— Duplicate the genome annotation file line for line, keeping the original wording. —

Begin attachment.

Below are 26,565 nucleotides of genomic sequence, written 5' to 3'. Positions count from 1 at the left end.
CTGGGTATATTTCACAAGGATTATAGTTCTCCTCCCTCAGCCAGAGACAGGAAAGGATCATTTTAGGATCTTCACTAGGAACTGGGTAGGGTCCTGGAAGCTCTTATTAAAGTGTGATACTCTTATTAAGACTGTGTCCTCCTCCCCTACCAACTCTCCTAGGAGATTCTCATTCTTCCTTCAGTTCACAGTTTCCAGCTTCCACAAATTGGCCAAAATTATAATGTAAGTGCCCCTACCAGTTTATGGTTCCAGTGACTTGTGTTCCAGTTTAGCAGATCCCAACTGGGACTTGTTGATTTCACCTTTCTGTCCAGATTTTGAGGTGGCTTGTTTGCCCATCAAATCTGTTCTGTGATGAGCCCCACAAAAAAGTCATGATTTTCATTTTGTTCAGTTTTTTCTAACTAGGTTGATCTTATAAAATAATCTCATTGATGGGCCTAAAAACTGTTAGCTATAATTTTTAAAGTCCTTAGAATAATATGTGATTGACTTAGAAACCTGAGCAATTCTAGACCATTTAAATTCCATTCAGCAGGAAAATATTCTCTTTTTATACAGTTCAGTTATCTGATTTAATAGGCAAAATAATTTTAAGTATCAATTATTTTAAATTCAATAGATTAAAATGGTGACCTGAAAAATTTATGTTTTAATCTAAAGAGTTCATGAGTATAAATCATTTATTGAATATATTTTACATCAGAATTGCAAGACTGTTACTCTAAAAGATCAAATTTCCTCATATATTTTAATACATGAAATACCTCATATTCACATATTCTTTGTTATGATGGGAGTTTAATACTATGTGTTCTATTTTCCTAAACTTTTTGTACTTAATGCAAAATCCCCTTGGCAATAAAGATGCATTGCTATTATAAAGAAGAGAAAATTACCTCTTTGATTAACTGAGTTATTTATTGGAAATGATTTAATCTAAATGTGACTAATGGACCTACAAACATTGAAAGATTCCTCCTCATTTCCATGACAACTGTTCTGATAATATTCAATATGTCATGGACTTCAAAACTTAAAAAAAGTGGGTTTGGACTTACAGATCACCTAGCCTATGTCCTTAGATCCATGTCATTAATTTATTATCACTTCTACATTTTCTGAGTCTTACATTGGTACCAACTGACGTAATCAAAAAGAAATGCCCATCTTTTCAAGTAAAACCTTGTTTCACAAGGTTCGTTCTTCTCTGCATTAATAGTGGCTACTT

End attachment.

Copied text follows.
Below are 26,565 nucleotides of genomic sequence, written 5' to 3'. Positions count from 1 at the left end.
CTGGGTATATTTCACAAGGATTATAGTTCTCCTCCCTCAGCCAGAGACAGGAAAGGATCATTTTAGGATCTTCACTAGGAACTGGGTAGGGTCCTGGAAGCTCTTATTAAAGTGTGATACTCTTATTAAGACTGTGTCCTCCTCCCCTACCAACTCTCCTAGGAGATTCTCATTCTTCCTTCAGTTCACAGTTTCCAGCTTCCACAAATTGGCCAAAATTATAATGTAAGTGCCCCTACCAGTTTATGGTTCCAGTGACTTGTGTTCCAGTTTAGCAGATCCCAACTGGGACTTGTTGATTTCACCTTTCTGTCCAGATTTTGAGGTGGCTTGTTTGCCCATCAAATCTGTTCTGTGATGAGCCCCACAAAAAAGTCATGATTTTCATTTTGTTCAGTTTTTTCTAACTAGGTTGATCTTATAAAATAATCTCATTGATGGGCCTAAAAACTGTTAGCTATAATTTTTAAAGTCCTTAGAATAATATGTGATTGACTTAGAAACCTGAGCAATTCTAGACCATTTAAATTCCATTCAGCAGGAAAATATTCTCTTTTTATACAGTTCAGTTATCTGATTTAATAGGCAAAATAATTTTAAGTATCAATTATTTTAAATTCAATAGATTAAAATGGTGACCTGAAAAATTTATGTTTTAATCTAAAGAGTTCATGAGTATAAATCATTTATTGAATATATTTTACATCAGAATTGCAAGACTGTTACTCTAAAAGATCAAATTTCCTCATATATTTTAATACATGAAATACCTCATATTCACATATTCTTTGTTATGATGGGAGTTTAATACTATGTGTTCTATTTTCCTAAACTTTTTGTACTTAATGCAAAATCCCCTTGGCAATAAAGATGCATTGCTATTATAAAGAAGAGAAAATTACCTCTTTGATTAACTGAGTTATTTATTGGAAATGATTTAATCTAAATGTGACTAATGGACCTACAAACATTGAAAGATTCCTCCTCATTTCCATGACAACTGTTCTGATAATATTCAATATGTCATGGACTTCAAAACTTAAAAAAAGTGGGTTTGGACTTACAGATCACCTAGCCTATGTCCTTAGATCCATGTCATTAATTTATTATCACTTCTACATTTTCTGAGTCTTACATTGGTACCAACTGACGTAATCAAAAAGAAATGCCCATCTTTTCAAGTAAAACCTTGTTTCACAAGGTTCGTTCTTCTCTGCATTAATAGTGGCTACTT